Blades of grass crunch under Joshua Lee’s blue Adidas cleats as he speeds across the field, his sight fixed on a soccer ball. Harsh November wind whips his face as he gets close, snatching the ball away from a Vancouver Island player with skilled footwork.
A moment later, he smashes home a goal, beating the keeper and opening scoring for Durham College (DC) in the 17th minute of the Canadian Collegiate Athletic Association (CCAA) soccer gold medal game. Durham went on to beat Vancouver Island 3-2 to claim the championship.
Lee, 19, is a striker for the Durham Lords’ soccer team.
A first-year student in the Entrepreneurship and Small Business program, Lee enrolled at DC with the intention of joining the Lords and pursuing his passion for soccer. Furthermore, the school’s role as host for the national soccer championships was all the more incentive for him to apply.
“I knew I was going to play soccer wherever I go,” he said. “And with the nationals being hosted here, it meant all the more to come to Durham. That was kind of like the ticket for me to go show what I got.”
Lee, who is from Ajax, has been playing soccer since he was 12, which he considers “later than others.
“One time after elementary school, I came out and I saw one of my friends playing out in the field. I thought to myself, that looks fun,” he said. “And I figured if he can do it, maybe I can.”
After playing the sport for a few years at the rep and academy level, Lee’s soccer took a backseat to his health.
He was diagnosed with epilepsy at 17 after several seizures which he initially mistook as “complicated migraines.
“I had my first grand seizure two days after my birthday, which kind of sucked. And then I had my second one on the new year, so I spent my New Year’s in the hospital,” he explained. “Yeah, it’s tough not being able to do most things but for what it is, I’m still alive. So, I go play soccer.”
Lee said his condition doesn’t affect his games as playing soccer is “a stress reliever” to him.
“It’s kind of like therapy…I always have fun on the field,” he said. “Coach would call me ‘Smiley’ because I always walk with a smile. Ready to go, ready to train.”
In the short span of three months, Lee has accumulated a number of awards: Ontario Colleges Athletic Association (OCAA) Rookie of the Year, followed by OCAA all-star, CCAA championship all-star and most importantly, CCAA championship most valuable player after DC won the 2019 title on Nov. 9.
This year’s national championships was held on home turf, as DC hosted the matches Nov. 6-9 on Vaso’s Field.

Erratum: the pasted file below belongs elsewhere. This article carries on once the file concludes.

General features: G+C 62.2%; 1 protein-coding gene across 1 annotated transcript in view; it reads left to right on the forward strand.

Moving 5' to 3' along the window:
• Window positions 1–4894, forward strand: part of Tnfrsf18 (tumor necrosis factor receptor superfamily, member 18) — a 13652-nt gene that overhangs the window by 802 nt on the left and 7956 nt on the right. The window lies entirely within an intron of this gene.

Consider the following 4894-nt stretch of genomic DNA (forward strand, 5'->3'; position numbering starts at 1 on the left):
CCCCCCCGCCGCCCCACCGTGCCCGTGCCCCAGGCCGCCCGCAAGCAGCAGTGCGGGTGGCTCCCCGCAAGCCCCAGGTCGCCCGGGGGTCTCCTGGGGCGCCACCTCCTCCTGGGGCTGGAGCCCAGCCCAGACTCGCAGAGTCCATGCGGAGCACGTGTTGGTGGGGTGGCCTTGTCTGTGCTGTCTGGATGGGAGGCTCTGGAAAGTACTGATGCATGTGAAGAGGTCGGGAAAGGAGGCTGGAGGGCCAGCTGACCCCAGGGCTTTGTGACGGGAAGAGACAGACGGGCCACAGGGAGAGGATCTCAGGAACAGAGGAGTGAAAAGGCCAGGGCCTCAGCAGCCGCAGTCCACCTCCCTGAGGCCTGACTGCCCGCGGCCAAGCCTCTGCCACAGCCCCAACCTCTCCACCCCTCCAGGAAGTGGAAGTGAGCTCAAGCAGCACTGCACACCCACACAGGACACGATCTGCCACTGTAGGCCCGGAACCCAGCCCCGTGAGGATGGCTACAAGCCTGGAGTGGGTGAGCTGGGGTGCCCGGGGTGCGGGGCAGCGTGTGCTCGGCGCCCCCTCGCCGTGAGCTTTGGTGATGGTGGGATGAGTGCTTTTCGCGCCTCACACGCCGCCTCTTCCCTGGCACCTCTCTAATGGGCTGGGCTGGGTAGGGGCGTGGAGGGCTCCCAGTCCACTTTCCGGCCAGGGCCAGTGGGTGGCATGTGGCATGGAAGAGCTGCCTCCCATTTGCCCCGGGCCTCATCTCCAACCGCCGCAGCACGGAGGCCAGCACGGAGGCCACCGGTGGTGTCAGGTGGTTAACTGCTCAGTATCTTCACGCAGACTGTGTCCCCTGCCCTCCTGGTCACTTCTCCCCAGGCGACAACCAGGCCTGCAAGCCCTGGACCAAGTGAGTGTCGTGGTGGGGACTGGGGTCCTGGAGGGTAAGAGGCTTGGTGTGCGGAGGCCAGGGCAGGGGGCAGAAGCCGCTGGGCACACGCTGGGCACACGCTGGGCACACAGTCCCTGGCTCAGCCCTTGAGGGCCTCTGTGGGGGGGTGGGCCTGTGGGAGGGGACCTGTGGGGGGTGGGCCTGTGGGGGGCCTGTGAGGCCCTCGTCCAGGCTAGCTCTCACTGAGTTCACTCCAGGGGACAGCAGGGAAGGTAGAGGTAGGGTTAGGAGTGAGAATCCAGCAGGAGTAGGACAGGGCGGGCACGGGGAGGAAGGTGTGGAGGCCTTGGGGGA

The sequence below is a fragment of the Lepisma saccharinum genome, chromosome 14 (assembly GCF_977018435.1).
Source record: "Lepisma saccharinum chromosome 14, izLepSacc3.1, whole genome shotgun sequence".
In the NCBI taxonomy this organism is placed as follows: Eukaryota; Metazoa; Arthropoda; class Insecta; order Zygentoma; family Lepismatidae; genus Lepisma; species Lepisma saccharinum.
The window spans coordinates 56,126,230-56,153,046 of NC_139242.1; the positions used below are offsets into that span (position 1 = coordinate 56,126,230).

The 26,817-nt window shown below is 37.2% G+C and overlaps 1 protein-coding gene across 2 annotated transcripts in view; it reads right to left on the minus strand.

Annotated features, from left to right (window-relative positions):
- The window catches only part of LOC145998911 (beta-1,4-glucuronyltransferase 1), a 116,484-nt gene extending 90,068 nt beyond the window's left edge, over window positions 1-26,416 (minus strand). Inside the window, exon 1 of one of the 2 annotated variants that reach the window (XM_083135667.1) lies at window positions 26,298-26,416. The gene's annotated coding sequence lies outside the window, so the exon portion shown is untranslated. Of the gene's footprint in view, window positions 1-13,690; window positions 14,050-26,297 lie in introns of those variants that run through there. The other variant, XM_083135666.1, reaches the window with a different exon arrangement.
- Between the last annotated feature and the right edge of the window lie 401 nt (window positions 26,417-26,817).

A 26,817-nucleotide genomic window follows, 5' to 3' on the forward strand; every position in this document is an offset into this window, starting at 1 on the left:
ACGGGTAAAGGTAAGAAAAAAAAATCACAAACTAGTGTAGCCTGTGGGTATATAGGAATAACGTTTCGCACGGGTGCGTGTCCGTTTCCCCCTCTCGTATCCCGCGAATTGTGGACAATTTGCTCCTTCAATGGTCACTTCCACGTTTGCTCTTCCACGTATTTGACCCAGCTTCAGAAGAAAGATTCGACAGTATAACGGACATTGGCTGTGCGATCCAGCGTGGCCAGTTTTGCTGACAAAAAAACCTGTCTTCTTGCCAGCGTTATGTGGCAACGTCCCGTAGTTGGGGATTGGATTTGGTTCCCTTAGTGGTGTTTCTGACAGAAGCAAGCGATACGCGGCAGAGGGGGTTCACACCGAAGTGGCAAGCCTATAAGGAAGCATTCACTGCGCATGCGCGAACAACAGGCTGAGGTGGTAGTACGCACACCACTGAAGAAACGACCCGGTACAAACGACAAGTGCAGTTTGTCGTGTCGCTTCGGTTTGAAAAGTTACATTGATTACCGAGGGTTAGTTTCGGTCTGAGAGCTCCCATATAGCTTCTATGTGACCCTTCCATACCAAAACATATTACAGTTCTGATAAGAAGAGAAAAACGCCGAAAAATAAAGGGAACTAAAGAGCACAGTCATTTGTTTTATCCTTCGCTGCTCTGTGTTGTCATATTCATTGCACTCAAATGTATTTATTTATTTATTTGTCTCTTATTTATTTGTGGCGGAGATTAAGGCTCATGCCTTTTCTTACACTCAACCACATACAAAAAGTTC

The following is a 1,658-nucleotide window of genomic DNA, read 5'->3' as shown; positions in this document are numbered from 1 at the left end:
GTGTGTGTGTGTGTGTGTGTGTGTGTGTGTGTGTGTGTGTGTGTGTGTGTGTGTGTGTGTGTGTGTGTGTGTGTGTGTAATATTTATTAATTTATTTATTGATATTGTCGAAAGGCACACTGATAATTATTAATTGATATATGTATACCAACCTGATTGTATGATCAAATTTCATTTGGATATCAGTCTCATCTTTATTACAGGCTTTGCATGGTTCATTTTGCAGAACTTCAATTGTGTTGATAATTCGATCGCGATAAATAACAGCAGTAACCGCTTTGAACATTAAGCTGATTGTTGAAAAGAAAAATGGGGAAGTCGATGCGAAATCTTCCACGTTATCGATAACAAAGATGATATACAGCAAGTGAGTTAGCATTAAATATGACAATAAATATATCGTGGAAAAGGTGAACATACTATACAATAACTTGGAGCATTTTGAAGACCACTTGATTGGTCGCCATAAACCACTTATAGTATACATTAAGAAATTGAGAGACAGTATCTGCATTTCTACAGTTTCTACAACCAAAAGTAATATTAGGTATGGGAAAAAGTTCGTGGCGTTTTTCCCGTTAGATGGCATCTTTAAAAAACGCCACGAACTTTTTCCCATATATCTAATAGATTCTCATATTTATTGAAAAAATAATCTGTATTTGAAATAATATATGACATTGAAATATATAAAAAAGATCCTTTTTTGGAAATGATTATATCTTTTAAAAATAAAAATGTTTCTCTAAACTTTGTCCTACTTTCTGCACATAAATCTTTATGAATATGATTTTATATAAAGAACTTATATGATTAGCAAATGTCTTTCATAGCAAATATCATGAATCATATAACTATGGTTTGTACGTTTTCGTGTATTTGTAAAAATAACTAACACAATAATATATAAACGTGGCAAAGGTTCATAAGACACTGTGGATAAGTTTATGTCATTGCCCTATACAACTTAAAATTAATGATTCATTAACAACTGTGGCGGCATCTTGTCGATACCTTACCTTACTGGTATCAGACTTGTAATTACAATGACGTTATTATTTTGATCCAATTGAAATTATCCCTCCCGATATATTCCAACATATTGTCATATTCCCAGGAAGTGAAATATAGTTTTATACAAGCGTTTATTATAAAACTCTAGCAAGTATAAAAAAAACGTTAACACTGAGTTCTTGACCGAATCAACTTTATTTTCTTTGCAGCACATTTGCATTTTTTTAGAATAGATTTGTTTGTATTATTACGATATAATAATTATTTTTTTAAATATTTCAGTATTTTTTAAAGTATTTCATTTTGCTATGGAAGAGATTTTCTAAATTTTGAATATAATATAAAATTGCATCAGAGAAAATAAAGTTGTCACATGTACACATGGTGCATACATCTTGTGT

The Lords won the gold medal game for the first time in school history, concluding the season with 11 wins and two losses.
Lee was DC’s leading scorer on the season with 10 goals.
“I’m proud of myself,” he said. “I put in a lot of hard work, lot of bumps and bruises to get those goals, but hey, it was well worth it.”
In the months leading up to the nationals, head coach Dave Ashfield conducted practice sessions for at least two hours every day, including weekends.
“Joshua’s a very good, very strong player. He’s quick, always attentive to detail and always willing to learn,” said Ashfield. “He’s been a great find for the Lords this year.”
According to Lee, the season has been a “roller-coaster.
“At first, it was a little tight finding my spot on the team,” he said. “But the season turned out to be really fun, with all the guys wanting to work for each other.
“We were all there through the cold nights of training before a game, planning and strategizing against the opponent we were playing. The little laughs and giggles, the little battles that we had in practice was a lot of fun.”
Outside DC, Lee is also a part of Master’s Futbol Academy, a competitive Ontario soccer league.
The biggest challenge he faces with soccer and school is time management but with the conclusion of soccer season, Lee wants to focus on his classes again.
“I would rather play football (soccer) for the rest of my life if I could,” he said. “But you kind of have to have a plan B because it doesn’t always work out.
“I just try and keep it simple, one thing at a time. It’s a marathon, not a race. So if you miss one thing, it’s not the end of the world,” Lee said. “Make the best of what it is and go from there.”